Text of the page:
Leonard P. Freedman, PhD
Global Biological Standards Institute

 Dr. Freedman is the founding President of GBSI.  He has over 30 years of research, management, and program  development experience in molecular and cell biology, biomedical research, and drug discovery in both the private  sector and academia.  Dr. Freedman is a recognized leader in the field of nuclear hormone receptors.

 Prior to joining GBSI, Dr. Freedman served as Vice Dean for Research and Professor of Biochemistry and  Molecular Biology at Jefferson Medical College, Thomas Jefferson University.  Prior to his leadership role at  Jefferson, Dr. Freedman led discovery research efforts in the pharmaceutical industry as a Vice President at Wyeth and Executive Director at Merck.  Before moving to industry, Dr. Freedman was a Member and Professor of Cell Biology & Genetics at Memorial Sloan-Kettering Cancer Center and Weil Cornell Medical College.

Dr. Freedman has received several research awards, including the Boyer Research Award for Biomedical Research, and a MERIT award from the NIH.  He was also the 2002 recipient of the Ernst Oppenheimer Award from The Endocrine Society.  Dr. Freedman has published extensively and served on numerous scientific review panels and editorial boards.  He was an editor of Molecular and Cell Biology for ten years.  In addition, Dr. Freedman has served on the Board of Directors of the American Type Culture Collection (ATCC).

Dr. Freedman earned a B.A. degree in Biology from Kalamazoo College, and a Ph.D. in Molecular Genetics from the University of Rochester.  He completed his post-doctoral fellowship in the laboratory of Dr. Keith Yamamoto at the University of California, San Francisco.


Exporting Top Down Mass Spectrometry to become a Robust Option for Efficient Characterization of Protein Primary and Quaternary Structure

Neil L. Kelleher, Ph.D.
Professor of Chemistry, Molecular Biosciences and the Feinberg School of Medicine Northwestern University

Dr. Kelleher’s laboratory has three main sub-groups working in the areas of Top Down Proteomics, Natural Products Biosynthesis/Discovery, and Cancer Epigenetics.  The Kelleher group has been successful in driving both technology development and applications of high performance mass spectrometry at the interface of chemistry and biology.  Since 2011, Dr. Kelleher has served as the director of the Proteomics Center of Excellence at Northwestern University, where dozens of Northwestern laboratories are supported and beyond state-of-the-art in Top Down proteomics is developed.  Dr. Kelleher was elected Treasurer of the American Society of Mass Spectrometry in 2012 and established the Consortium for Top Down Proteomics that same year.  In September 2012 Dr. Kelleher gave the keynote address at World HUPO (Human Proteome Organization), where he described a “Top Down” version of the Human Proteome Project viewable at this URL (http://www.kelleher.northwestern.edu/human-proteome-project/the-talk).  With more than 200 papers published over the course of his career and teaching duties in two departments, Dr. Kelleher is a trans-disciplinary investigator with visible streaks of international impact in mass spectrometry-based proteomics and the discovery of new natural products from the microbial world.  Validation of protein-based biomarkers in organ transplantation and cancers of the blood are among the focused areas currently being pursued in clinical research at Northwestern.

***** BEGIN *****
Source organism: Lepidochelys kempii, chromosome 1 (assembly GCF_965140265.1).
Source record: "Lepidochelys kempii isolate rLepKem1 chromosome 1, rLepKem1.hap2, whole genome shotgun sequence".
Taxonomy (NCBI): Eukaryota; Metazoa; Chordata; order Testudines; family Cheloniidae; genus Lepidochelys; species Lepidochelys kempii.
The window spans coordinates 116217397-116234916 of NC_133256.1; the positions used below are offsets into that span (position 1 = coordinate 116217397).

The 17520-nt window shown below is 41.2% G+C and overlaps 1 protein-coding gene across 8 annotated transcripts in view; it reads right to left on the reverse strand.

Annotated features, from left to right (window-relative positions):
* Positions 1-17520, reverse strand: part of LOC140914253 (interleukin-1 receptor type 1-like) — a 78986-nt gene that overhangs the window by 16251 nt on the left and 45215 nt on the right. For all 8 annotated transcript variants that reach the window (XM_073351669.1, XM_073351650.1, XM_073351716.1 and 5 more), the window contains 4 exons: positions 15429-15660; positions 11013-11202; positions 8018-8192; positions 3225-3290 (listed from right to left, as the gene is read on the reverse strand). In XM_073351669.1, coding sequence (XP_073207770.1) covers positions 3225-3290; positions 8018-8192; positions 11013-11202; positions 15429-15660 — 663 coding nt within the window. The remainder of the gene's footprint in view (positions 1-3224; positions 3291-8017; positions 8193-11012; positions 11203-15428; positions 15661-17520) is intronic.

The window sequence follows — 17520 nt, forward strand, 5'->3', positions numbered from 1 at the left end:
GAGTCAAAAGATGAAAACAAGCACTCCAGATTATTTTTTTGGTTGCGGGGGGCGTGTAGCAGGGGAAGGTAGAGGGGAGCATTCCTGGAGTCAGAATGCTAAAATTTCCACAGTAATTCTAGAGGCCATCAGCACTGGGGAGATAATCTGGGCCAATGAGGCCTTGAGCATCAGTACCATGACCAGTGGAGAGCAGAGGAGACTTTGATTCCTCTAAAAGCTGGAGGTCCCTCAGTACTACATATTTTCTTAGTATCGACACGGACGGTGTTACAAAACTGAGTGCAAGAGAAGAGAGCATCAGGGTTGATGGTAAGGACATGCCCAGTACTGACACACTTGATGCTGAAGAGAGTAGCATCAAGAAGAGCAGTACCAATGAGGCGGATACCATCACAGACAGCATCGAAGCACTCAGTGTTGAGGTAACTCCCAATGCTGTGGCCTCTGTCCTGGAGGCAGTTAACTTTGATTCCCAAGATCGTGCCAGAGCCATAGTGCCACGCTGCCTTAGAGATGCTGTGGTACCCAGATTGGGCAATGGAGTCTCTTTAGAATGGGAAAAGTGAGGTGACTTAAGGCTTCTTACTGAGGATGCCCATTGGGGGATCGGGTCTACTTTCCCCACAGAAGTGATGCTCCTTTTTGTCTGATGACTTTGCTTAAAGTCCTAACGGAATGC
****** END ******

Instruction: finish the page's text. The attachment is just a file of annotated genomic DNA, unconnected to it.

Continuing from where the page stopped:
The Chemistry of Color: Illuminating Biological Systems with Fluorescence

Luke D. Lavis, Ph.D.
Group Leader HHMI Janelia Research Campus

Luke D. Lavis was born and raised in the Applegate Valley area outside Jacksonville, Oregon.  He received his B.S. in Chemistry at Oregon State University in 2000, where he performed undergraduate research in synthetic organic chemistry with James D. White.

Uncertain about whether to pursue a research career or go to medical school, he took a four-year hiatus and worked in the biotechnology industry, first at Molecular Probes in Eugene Oregon (now a part of Thermo Fisher) and later at Molecular Devices in Sunnyvale, California.  While in industry, Lavis got a chance to make molecules with real-world uses, developing new fluorescent labels for imaging and creating drug discovery kits to measure such things as calcium ion flux and membrane potential.  Ultimately he decided that research, not medicine, was the path for him.